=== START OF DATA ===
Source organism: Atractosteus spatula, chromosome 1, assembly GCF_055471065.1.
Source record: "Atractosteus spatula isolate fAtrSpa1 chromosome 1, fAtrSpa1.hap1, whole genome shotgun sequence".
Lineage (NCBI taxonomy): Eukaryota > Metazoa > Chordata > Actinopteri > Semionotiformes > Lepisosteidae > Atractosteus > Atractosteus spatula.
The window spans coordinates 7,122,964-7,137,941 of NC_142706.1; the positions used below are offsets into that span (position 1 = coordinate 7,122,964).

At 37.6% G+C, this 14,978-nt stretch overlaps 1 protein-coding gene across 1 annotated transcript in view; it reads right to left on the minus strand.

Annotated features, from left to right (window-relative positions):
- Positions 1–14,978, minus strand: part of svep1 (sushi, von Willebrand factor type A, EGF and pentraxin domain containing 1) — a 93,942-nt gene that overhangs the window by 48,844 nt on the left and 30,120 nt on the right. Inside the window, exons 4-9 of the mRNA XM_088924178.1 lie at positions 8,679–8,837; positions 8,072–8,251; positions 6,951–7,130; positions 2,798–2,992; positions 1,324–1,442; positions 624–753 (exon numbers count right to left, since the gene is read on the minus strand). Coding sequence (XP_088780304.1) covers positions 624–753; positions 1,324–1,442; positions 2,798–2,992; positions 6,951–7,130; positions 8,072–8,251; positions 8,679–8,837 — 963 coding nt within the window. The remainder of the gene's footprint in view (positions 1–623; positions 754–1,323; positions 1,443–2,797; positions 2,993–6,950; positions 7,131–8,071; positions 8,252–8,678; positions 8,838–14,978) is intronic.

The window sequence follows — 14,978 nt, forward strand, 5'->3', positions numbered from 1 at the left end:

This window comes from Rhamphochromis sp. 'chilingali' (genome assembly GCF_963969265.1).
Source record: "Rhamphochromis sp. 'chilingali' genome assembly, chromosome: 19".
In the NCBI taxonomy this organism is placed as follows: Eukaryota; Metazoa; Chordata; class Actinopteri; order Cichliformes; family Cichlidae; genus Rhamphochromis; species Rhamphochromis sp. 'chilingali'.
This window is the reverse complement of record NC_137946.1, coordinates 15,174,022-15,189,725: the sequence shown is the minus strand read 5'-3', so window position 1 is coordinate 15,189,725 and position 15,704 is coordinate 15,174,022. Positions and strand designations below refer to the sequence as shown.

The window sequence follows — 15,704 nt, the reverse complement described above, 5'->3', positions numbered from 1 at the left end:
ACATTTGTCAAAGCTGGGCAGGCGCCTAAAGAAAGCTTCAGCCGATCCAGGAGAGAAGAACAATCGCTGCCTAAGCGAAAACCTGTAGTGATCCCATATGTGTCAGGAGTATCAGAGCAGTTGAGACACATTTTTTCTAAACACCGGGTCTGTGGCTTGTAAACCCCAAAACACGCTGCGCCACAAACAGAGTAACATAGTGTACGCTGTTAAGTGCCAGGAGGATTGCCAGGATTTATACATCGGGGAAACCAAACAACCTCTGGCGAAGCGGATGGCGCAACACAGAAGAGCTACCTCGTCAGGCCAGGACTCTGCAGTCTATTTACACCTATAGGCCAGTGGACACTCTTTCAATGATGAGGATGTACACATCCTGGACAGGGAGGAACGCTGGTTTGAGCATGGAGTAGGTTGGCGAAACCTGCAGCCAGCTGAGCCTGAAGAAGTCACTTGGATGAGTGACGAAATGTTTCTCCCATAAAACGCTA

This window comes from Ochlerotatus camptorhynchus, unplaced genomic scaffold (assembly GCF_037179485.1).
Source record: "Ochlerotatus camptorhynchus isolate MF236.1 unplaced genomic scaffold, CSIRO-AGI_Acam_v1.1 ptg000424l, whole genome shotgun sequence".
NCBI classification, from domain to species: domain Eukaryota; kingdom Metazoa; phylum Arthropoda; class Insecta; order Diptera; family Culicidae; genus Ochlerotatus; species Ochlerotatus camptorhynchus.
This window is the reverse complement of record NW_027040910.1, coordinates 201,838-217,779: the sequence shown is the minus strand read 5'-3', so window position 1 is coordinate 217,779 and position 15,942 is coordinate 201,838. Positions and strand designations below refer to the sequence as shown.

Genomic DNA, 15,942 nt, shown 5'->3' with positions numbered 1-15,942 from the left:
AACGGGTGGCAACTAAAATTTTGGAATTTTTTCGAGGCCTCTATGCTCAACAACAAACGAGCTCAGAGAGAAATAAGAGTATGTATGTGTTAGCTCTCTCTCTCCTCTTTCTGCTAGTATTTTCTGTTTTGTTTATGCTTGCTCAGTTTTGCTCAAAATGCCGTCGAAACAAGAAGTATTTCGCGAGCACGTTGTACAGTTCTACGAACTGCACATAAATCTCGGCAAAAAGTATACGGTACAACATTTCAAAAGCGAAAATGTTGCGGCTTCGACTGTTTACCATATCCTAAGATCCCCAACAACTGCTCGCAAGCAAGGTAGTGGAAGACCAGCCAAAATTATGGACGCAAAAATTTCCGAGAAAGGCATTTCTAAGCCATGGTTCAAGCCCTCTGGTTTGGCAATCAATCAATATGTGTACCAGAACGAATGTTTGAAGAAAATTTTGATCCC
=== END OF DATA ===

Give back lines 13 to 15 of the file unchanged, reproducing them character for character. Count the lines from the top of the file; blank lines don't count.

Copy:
The window sequence follows — 15,704 nt, the reverse complement described above, 5'->3', positions numbered from 1 at the left end:
ACATTTGTCAAAGCTGGGCAGGCGCCTAAAGAAAGCTTCAGCCGATCCAGGAGAGAAGAACAATCGCTGCCTAAGCGAAAACCTGTAGTGATCCCATATGTGTCAGGAGTATCAGAGCAGTTGAGACACATTTTTTCTAAACACCGGGTCTGTGGCTTGTAAACCCCAAAACACGCTGCGCCACAAACAGAGTAACATAGTGTACGCTGTTAAGTGCCAGGAGGATTGCCAGGATTTATACATCGGGGAAACCAAACAACCTCTGGCGAAGCGGATGGCGCAACACAGAAGAGCTACCTCGTCAGGCCAGGACTCTGCAGTCTATTTACACCTATAGGCCAGTGGACACTCTTTCAATGATGAGGATGTACACATCCTGGACAGGGAGGAACGCTGGTTTGAGCATGGAGTAGGTTGGCGAAACCTGCAGCCAGCTGAGCCTGAAGAAGTCACTTGGATGAGTGACGAAATGTTTCTCCCATAAAACGCTA

This window comes from Ochlerotatus camptorhynchus, unplaced genomic scaffold (assembly GCF_037179485.1).